China on Tuesday has brought a overhaul in Hong Kong’s electoral law, in a move to tighten its grip over the territory. A pro-Beijing committee vetted future MPs to ensure mainland loyalty. The aim is to ensure that only “patriotic” people are employed. Carrie Lam, Hong Kong’s chief, has said that there is no “one-size-fits-all” approach to democracy. She went on to say that the vetting committee would not exclude individuals based on their political beliefs. Rather, candidates will be eligible to compete if they can demonstrate loyalty to Hong Kong, follow the basic law, and pass national security tests.
The first election of members of Hong Kong’s Legislative Council (LegCo) under the new rules will take place in December. The proposal was first endorsed by Beijing’s rubber-stamp parliament at the National People’s Congress in March. This modifies the Basic Law’s annexes, which are Hong Kong’s mini-constitution.
Earlier in March, China’s top legislature voted to change the city’s electoral structure. Beijing is not leaving out pro-democracy candidates, according to Carrie Lam, the country’s chief executive. The chief of Hong Kong’s largest pro-democracy party, on the other hand, isn’t so confident. When asked whether his party would run, Lo Kin-hei declined to give a straight response. Residents should only “strive on and hold hope,” he said.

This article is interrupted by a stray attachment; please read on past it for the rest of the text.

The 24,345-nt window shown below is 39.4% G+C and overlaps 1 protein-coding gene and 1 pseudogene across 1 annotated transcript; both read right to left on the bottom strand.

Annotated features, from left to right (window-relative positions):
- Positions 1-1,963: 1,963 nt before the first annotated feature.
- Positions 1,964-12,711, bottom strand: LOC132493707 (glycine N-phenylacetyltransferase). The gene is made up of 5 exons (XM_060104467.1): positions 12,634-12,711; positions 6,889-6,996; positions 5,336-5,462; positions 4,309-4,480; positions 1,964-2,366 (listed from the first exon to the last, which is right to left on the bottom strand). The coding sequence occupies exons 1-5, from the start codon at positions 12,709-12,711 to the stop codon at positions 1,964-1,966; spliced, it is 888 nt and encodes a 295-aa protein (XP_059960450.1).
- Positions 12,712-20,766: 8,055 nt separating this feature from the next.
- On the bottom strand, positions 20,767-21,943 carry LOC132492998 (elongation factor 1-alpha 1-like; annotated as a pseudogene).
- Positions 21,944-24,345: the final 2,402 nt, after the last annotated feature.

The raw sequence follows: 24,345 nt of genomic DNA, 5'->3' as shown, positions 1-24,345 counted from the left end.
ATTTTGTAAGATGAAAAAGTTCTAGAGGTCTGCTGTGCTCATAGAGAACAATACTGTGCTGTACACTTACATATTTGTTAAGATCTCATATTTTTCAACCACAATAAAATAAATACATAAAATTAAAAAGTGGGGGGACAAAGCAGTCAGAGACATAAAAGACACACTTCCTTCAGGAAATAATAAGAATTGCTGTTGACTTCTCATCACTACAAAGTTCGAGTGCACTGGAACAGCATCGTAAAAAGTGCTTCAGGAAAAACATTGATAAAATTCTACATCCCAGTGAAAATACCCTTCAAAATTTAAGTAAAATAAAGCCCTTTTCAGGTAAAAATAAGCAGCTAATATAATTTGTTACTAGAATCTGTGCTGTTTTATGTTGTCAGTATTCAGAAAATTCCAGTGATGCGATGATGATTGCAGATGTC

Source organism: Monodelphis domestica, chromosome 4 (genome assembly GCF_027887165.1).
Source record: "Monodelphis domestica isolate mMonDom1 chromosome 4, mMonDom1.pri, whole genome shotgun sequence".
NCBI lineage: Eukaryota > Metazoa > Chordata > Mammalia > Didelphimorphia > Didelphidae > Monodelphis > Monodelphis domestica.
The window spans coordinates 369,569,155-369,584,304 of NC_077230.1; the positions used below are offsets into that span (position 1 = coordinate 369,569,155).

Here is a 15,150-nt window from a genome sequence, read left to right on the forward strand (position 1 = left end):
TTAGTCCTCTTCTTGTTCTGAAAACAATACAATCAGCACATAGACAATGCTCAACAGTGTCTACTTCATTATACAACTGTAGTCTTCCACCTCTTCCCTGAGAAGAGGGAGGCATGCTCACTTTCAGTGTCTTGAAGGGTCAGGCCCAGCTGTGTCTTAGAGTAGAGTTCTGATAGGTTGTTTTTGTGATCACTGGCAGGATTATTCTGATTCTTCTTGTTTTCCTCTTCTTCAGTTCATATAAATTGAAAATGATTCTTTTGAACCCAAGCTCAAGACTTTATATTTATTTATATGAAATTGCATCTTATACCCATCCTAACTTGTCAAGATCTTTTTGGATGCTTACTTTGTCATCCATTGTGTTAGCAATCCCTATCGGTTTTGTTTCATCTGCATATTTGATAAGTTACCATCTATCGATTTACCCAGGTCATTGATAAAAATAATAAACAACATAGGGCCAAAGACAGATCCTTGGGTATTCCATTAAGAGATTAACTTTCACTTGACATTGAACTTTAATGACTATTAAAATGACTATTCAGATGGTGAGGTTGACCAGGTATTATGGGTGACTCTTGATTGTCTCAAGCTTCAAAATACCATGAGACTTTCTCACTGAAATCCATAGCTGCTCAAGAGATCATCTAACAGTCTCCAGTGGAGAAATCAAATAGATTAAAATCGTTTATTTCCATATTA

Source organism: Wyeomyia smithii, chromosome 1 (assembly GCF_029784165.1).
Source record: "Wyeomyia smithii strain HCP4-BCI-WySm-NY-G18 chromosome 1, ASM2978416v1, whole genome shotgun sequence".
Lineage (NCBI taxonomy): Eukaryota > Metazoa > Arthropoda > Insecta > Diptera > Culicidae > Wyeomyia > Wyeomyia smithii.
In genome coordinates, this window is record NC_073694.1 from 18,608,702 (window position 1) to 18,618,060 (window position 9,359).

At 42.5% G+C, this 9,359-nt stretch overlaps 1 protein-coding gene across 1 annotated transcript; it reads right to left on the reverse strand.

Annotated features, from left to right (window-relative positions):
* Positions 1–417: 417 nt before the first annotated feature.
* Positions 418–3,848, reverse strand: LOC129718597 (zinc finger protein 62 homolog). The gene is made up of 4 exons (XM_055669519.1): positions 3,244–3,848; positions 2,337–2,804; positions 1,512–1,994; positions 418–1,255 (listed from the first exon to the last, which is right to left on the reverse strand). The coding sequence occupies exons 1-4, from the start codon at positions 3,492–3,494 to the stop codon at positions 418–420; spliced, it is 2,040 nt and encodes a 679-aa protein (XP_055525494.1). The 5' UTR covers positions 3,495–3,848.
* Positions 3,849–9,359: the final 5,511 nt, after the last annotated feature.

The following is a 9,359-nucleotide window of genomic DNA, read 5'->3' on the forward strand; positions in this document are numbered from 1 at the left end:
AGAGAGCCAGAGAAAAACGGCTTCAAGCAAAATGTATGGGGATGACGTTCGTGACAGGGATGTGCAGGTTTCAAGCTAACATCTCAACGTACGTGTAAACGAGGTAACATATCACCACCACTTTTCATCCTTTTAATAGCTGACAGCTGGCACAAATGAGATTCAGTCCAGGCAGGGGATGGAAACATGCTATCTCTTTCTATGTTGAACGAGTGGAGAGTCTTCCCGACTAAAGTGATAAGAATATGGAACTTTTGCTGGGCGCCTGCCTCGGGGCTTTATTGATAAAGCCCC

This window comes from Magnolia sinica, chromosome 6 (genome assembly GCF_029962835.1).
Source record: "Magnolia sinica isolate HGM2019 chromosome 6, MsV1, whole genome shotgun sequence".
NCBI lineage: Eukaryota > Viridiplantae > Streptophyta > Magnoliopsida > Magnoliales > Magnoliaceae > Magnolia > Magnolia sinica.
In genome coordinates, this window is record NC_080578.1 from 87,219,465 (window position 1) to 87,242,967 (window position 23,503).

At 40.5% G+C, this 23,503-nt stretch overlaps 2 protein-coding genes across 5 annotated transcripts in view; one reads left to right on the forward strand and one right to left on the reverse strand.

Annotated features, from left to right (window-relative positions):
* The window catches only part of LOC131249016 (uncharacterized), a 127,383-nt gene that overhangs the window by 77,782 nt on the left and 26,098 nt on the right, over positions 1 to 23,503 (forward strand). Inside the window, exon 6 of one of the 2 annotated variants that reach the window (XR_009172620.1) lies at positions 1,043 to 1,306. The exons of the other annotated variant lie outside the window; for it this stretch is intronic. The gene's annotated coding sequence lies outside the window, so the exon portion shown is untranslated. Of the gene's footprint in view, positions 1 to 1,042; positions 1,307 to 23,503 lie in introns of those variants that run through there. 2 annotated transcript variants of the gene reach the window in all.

The Chinese state news agency Xinhua has released a list of changes that will influence the formation of Hong Kong’s parliamentary Legislative Council. The number of directly elected LegCo members is reduced from 35 to 20, although the number of seats in the LegCo is expanded from 70 to 90. Before running for the LegCo, all aspiring candidates would have to go through two rounds of screening by the influential pro-Beijing Election Committee. The reforms came months after many opposition members were disqualified, leading to the resignation of the whole LegCo opposition. The new laws will go into force on Wednesday.
Despite the “one country, two systems” concept, Beijing has steadily expanded its presence in Hong Kong in recent years. The contentious national security bill, passed in 2020, in particular, curtails Hong Kong’s judiciary independence. Over the past one year, Beijing has intensified its crackdown on dissent leading to mass arrests of pro-democracy protestors.